The selfie, a self-portrait taken on smart phones for quick dissemination on social platforms, has changed the speed and frequency with which we seek to define ourselves. Selfies capture how we want the world to view us. It has become part of our autobiographical data, recording particular moments with quick precision. Here we present a selfie snapshot of our community.
Not my Mississippi, but Mrinalini’s. My Mrinalini, for whom I need to purchase life insurance, but who is, it turns out, far more powerfully the insurer of mine. She ensures that I am alive to connections I couldn’t see before. She ensures that I look at trees, that I watch the dust blow over a grave, and read the names of people past with wonder. She offers up her bloodline, her ancestry, her roots to me to share in, to write about. She is at home in both India and Indianola among the living and the dead. And she is squealing now, a baby’s perfect sort of reverence.
Ragini Tharoor Srinivasan, Mrinalini’s Mississippi, February 2014
I was named after Aruna Asaf Ali, the freedom fighter, he is saying. My birth name, it turns out, is indeed Aruna. I am destined to do great things in this world, he is telling me, and an incredible feeling is sweeping over me. I am special; I am to change the world, I believe.
Sarita Sarvate, Autobiography of a Freedom Fighter, May 2014
On my daily walks, I realize that I’ve yet to pick on Enrique. When he does come to fix that timer problem with my sprinkler, I’ll have to remind him, yet again, to paint that wall. And then I’ll show him the orange tree he transplanted whose leaves are now so jaundiced that I’m worried it’s a closet-Gingko. “Enrique, my man, tell you what,” I’ll say, when he visits. “First, I think you need to know your orange. Better than you do your own navel.”
Kalpana Mohan, An Orange Letdown, May 2014
Finding Nemo may take place under the ocean but it’s actually a road movie. And while the plot may seem to be the journey of father Marlin searching for and finding his son Nemo, in essence it’s the journey of Nemo finding himself. As in Nemo’s ocean, there may be set currents but no set paths. Kalpana will go to places we have never been. She will meet people we do not know. She will have adventures we will not be aware of—unless she wants to share them with us. I hope all she’s learned so far will serve her well. And if she’s ever feeling low, I hope she’ll remember how much she is loved.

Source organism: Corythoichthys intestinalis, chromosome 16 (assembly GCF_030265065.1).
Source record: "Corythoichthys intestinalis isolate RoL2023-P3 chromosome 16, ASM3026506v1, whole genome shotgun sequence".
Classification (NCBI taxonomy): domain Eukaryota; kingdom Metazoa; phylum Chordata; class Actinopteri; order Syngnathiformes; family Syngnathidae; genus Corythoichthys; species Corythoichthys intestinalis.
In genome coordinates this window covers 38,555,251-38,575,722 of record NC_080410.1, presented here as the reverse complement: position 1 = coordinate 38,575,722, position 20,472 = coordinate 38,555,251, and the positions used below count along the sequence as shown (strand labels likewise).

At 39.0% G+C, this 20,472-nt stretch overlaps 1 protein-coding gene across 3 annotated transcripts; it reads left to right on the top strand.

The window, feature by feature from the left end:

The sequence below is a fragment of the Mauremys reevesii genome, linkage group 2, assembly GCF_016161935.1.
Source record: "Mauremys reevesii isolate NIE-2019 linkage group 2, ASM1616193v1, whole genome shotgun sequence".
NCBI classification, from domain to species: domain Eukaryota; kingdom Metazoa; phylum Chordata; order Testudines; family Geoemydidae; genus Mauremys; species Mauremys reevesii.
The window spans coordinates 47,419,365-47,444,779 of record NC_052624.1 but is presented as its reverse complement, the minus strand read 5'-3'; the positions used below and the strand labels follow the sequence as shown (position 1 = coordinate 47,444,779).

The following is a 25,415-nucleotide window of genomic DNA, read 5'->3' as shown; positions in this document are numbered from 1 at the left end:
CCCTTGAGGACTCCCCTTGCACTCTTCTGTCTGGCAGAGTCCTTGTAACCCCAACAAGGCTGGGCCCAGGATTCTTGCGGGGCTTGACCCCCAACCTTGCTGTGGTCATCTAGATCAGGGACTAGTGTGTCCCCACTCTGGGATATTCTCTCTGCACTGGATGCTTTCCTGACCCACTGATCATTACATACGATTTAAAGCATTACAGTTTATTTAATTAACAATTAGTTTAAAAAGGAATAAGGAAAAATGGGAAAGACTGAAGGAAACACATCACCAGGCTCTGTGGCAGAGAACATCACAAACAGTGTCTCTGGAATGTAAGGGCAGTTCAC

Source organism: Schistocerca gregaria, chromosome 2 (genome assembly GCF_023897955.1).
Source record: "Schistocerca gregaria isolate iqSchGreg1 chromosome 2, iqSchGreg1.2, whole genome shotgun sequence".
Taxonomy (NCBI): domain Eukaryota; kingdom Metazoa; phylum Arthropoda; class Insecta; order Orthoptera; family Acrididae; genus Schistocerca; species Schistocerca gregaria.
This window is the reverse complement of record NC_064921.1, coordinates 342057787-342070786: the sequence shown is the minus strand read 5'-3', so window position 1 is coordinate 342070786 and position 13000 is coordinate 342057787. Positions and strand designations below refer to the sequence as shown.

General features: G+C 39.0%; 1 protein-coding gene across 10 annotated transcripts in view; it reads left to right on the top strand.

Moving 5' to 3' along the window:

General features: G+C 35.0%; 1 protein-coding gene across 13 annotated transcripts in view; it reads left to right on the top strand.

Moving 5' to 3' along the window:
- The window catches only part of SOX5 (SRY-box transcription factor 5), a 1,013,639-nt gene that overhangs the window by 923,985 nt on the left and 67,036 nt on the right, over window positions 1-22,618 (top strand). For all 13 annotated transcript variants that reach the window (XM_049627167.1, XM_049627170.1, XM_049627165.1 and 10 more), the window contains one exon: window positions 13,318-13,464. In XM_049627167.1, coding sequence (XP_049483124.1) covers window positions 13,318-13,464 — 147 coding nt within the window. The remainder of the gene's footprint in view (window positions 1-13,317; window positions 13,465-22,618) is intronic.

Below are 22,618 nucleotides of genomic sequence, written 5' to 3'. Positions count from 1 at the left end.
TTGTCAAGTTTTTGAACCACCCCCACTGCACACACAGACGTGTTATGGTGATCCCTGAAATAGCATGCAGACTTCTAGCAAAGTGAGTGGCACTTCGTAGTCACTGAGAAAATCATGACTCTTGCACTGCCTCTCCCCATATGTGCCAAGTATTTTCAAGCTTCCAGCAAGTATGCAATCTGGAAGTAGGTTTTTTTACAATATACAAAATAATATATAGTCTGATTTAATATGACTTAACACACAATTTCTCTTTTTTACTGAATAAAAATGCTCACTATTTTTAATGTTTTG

Ranjani Iyer Mohanty, Finding Kalpana, September 2014
We belong to a moment in history when Hinduism is beginning to wake up, if not from a long slumber, then at least a long silence. We did not speak to the world, and to ourselves, as Hindus, in a very long time. For reasons of strategy and sensibility, we have been modest and easy-going about religion, despite some unpleasant encounters in history with forces to the contrary.
We prayed, no doubt, and we went to temples and we made deals with God. We enjoyed our festivals and sang our bhajans and watched our Ramayan serials. But we did not ask, until the present generation came of age really, that provocative question: what does it really mean to be Hindu today?
Vamsee Juluri, Who is a Hindu? September 2014
Face-to-face with another human being, we are usually reminded that there is context to their opinions—people’s lived experiences give them different lenses through which they perceive events. Online, however, many of us respond to this onslaught with unbridled anger.
Anita Felicelli, Mad, Mad World, February 2014
Inexplicable flight-paths, deadly viruses, natural disasters, war zones, and revolutions at a global, community, and individual level seem to dominate the news these days. It is a wonder that life, the greatest show of all, goes on at all. And yet, it is true what they say about the human spirit, that it is indomitable and stands resolute in the face of calamities.